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#BlackPaths

The Black Paths…, moving people…, not cars

Mapping Craigavon’s Black Paths
Craigavon’s active travel network – designed and built in the 1960s – is better known locally as the Black Paths. Presently, there are no maps, signage or other means to navigate this complex network of cycle lanes. As a result – the Black Paths are a mystery to almost everyone outside the immediate area.
This project (funded by the DfI's Road Safety (Safe Travel) Grant Scheme) – aims to help cyclists, wheelers, walkers, residents, newcomers and visitors understand, navigate and use this unique network more effectively. This site explains how the Black Paths connect the 3 main functions of Craigavon – community, leisure and commerce.

Brownlow

Brownlow comprises the residential areas of Drumgor, Legahory, Tullygally, Moyraverty, Drumgask & Monbrief. This area contains the highest density of Black Paths.

Community
Brownlow

City Park

The Black Paths extend from the residential areas into Craigavon park, beyond the Lakes to Tannaghmore Gardens and toward Lough Neagh.

Leisure
City park

Work & retail

Rushmere shopping centre and the four surrounding industrial estates (Seagoe, Carn, Silverwood, Portadown Rd) are all connected and accessible via the Black Paths.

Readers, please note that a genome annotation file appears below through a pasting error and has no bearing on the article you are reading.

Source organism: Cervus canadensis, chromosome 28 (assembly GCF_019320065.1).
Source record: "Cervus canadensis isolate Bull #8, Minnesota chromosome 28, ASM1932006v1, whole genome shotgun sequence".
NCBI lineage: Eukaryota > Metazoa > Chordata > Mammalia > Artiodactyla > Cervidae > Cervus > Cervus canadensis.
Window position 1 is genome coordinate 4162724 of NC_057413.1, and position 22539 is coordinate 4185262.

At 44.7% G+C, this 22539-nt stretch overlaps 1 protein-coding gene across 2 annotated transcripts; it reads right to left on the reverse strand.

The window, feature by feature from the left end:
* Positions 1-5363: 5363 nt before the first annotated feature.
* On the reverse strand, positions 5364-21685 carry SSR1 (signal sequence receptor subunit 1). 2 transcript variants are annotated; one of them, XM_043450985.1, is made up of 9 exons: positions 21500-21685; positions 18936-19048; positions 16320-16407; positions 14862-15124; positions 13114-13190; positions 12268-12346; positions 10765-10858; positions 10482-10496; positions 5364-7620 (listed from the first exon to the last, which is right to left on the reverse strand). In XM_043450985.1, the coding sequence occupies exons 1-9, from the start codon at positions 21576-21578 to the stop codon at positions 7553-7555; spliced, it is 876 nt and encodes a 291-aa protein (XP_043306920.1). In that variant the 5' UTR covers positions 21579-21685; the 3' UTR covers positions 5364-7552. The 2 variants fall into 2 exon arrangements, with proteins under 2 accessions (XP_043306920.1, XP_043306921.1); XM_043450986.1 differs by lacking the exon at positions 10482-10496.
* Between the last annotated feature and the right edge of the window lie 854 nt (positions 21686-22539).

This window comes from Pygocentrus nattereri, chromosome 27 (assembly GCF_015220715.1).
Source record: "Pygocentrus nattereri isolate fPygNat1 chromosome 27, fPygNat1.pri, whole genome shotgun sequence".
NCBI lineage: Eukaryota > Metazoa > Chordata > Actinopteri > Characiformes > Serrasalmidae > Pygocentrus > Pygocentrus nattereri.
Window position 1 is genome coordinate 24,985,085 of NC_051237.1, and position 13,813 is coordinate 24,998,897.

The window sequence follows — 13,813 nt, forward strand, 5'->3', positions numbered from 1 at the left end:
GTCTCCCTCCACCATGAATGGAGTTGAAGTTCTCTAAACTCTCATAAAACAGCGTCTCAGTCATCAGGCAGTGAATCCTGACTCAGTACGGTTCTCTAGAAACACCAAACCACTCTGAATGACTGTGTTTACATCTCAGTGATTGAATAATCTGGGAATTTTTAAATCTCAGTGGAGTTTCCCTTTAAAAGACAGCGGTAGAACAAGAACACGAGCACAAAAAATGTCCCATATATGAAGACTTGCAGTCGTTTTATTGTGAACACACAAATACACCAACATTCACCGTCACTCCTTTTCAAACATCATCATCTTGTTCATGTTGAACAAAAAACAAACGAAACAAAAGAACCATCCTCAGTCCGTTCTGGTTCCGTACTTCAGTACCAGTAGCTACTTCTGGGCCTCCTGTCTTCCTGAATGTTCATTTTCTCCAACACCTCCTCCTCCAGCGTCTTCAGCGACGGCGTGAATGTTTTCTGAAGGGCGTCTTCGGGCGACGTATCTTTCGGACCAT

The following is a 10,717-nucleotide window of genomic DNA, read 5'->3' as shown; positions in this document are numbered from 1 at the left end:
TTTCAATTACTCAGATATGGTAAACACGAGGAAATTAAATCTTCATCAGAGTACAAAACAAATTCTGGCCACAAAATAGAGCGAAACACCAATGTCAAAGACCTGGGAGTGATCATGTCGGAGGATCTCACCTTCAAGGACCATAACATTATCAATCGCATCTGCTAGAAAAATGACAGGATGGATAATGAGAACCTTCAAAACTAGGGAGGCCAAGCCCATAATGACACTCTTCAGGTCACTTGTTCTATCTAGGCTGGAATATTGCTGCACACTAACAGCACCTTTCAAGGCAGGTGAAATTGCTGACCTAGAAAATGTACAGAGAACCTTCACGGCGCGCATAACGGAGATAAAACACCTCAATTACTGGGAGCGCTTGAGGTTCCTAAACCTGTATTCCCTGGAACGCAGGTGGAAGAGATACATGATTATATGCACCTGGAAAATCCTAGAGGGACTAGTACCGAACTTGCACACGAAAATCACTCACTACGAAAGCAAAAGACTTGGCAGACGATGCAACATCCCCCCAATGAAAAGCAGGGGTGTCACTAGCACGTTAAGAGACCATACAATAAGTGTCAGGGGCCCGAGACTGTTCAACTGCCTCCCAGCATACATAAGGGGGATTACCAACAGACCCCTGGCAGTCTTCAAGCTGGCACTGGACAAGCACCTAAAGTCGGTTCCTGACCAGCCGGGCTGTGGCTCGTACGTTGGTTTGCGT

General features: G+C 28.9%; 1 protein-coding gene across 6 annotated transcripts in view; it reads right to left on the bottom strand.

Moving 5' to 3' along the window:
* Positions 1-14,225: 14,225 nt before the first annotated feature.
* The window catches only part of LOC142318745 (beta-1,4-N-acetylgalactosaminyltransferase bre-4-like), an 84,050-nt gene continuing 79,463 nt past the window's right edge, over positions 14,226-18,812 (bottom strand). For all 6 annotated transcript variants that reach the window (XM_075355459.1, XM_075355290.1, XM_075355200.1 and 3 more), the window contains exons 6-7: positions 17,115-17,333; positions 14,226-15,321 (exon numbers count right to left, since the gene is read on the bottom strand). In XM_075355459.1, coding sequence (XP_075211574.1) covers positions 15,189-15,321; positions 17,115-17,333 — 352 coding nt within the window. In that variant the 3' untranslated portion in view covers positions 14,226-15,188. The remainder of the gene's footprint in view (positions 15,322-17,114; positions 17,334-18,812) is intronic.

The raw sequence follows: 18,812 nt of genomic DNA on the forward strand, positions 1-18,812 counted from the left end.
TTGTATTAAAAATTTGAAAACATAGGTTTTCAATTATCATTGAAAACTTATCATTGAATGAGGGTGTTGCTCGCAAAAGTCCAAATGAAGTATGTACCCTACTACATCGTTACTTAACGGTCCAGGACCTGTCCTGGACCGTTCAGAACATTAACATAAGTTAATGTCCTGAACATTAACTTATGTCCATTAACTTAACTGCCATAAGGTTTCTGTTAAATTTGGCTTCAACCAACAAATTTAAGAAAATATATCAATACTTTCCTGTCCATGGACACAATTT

Commerce
Work & retail

Key features

What makes the Black Paths unique?

New Town

Craigavon was a “New Town”. The Black Paths were an integral design feature from the start. It didn’t face the problems that come with retro-fitting a Victorian town or city.

Separation

The Black Paths aren’t a series of segregated cycle lanes running parallel with the road. They are an entirely separate transport system, removed from cars through grade separation.

Connectivity

The Black Paths connect everyone to everything. Community, school, work, retail, rail, bus and leisure facilities are all linked through a dense network of cycle lanes and footpaths.

Distance

The cycle network alone measures around 40km. Approximately 90% of this is separated from traffic. That's longer than the entire Portadown to Newry towpath!

Landscape

Craigavon's 3 functions – community, commerce and leisure – were integrated with landscaped parkland, mature trees and low density housing for health and well-being benefits.

Community

Craigavon was designed to be a place where the very young and the very old could travel safely. A cohesive, connected place – where safety, efficiency and convenience were paramount.

A vision for a new city

Geoffrey Copcutt was the new city’s initial designer. His centralised vacuum cleaning system and civil nuclear power plant, proved to be two pipe dreams too many. However, his solution for future car dominance was more visionary.

Man and motor are usually presented as irreconcilable forces - rather than incompatible…. These are not mutually exclusive functions and one does not have to be satisfied at the expense of the other.

Geoffrey Copcutt, Chief Designer –1963

We have almost by default designed out of our city centres the extremes of age range. The very young and the very old… enter the city centre at their peril… safety, efficiency and convenience will be paramount considerations in the new concept of the city region.